Further justification for separating patients with symptoms triggered by physiological acid and non–acid reflux events from functional heartburn is that the former cohort shows a greater likelihood of esophageal mucosal changes (including dilated intercellular spaces, basal cell thickness, and papillary elongation) compared with the functional heartburn cohort.34
Pathophysiologic mechanisms underlying reflux hypersensitivity are believed to be similar to those underlying functional chest pain and functional heartburn with the caveat that symptoms are triggered by reflux events on ambulatory reflux monitoring. The same mechanisms driving symptom perception, including peripheral and/or central sensitization, altered central processing of visceral stimuli, altered autonomic activity, and psychological abnormalities, are hypothesized to drive reflux hypersensitivity, the only difference is that the actual reflux trigger, chemical or mechanical, is identified on reflux monitoring.
There also is evidence of up-regulation of acid-sensitive receptors (eg, TRPV1 receptor) in response to acid exposure, and neurogenic inflammation is suggested by an increase in both substance P release and its receptor, neurokinin 1–receptor expression.35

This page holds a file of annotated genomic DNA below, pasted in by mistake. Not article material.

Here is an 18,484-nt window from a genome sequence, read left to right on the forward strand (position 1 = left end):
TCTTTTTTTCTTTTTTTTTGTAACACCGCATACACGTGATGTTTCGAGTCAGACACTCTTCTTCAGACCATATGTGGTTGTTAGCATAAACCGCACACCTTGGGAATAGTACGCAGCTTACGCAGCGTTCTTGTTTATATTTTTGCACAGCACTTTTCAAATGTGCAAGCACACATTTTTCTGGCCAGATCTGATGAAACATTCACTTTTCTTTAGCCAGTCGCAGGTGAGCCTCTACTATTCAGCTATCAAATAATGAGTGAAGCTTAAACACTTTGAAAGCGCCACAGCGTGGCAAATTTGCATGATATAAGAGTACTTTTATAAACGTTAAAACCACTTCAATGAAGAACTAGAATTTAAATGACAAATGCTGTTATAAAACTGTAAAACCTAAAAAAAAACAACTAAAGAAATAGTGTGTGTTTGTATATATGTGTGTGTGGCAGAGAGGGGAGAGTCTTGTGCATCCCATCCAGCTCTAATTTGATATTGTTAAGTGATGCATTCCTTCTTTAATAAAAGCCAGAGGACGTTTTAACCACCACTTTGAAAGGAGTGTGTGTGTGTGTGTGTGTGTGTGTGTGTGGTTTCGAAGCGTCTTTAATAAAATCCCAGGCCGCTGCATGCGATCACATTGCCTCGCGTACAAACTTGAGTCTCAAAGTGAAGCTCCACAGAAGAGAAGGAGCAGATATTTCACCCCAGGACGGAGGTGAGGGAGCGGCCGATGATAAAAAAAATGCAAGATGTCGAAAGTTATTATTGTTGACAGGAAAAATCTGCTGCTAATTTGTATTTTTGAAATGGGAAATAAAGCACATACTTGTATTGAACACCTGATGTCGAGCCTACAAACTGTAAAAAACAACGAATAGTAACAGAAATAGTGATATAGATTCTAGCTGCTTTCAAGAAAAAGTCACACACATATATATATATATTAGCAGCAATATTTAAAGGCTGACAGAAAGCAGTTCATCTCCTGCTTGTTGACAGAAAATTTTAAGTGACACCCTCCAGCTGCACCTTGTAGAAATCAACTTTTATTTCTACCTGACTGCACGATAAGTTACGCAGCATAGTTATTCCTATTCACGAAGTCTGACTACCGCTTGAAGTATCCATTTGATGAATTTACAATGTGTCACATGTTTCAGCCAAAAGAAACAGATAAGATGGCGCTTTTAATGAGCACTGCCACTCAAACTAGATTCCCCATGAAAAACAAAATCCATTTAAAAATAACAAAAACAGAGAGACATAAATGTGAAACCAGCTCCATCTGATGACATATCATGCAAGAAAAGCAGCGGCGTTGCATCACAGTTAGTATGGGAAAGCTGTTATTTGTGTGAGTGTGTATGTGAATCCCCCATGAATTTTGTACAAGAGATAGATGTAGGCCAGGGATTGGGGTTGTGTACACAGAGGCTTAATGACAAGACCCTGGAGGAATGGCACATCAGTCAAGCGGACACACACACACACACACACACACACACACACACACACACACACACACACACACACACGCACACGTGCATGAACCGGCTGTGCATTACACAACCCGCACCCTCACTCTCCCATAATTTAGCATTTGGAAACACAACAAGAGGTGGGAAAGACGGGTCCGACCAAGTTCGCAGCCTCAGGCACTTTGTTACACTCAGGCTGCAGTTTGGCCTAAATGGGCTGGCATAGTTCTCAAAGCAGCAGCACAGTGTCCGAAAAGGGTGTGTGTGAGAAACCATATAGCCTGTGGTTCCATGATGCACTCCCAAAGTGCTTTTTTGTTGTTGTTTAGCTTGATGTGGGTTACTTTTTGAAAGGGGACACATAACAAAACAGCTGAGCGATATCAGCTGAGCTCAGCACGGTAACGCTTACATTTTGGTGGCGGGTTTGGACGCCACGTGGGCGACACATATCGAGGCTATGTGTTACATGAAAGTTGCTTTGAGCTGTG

In the setting of psychological stress, centrally mediated processes can alter autonomic nervous system activity and modulate spinal transmission of nociceptive signals, while peripherally, permeability of gut mucosa can be altered by mast cell degranulation.36 These mechanisms support the concept of exaggerated perception of physiologic stimuli, such as reflux events, in settings of psychological stress. Therefore, psychological features are an important component of reflux hypersensitivity, similar to other functional esophageal disorders.
Similar to management of functional heartburn, reassurance is provided, and patients are counseled that no ominous diagnosis exists. Treatment remains empiric, but response to antisecretory therapy may be better than in other functional esophageal disorders. For instance, some patients with acid-sensitive esophagus may respond to standard or double-dose PPIs.37 However, patients with weakly acid– and non–acid reflux–triggered symptoms generally are refractory to PPIs.38 There is very limited evidence suggesting that acid- or weakly acid reflux–triggered symptoms refractory to PPI can respond to antireflux procedures.39 Further large-scale controlled clinical trials are necessary to confirm these preliminary findings before this approach can be recommended uniformly.
The mainstay of treatment of esophageal hypersensitivity is with pain modulators including TCAs, SSRIs, serotonin noradrenergic reuptake inhibitors, and gabapentenoids, as described in Table 1. However, therapeutic trials with these agents remain empiric because clinical trials specifically showing efficacy of these treatments in functional reflux sensitivity are scarce.40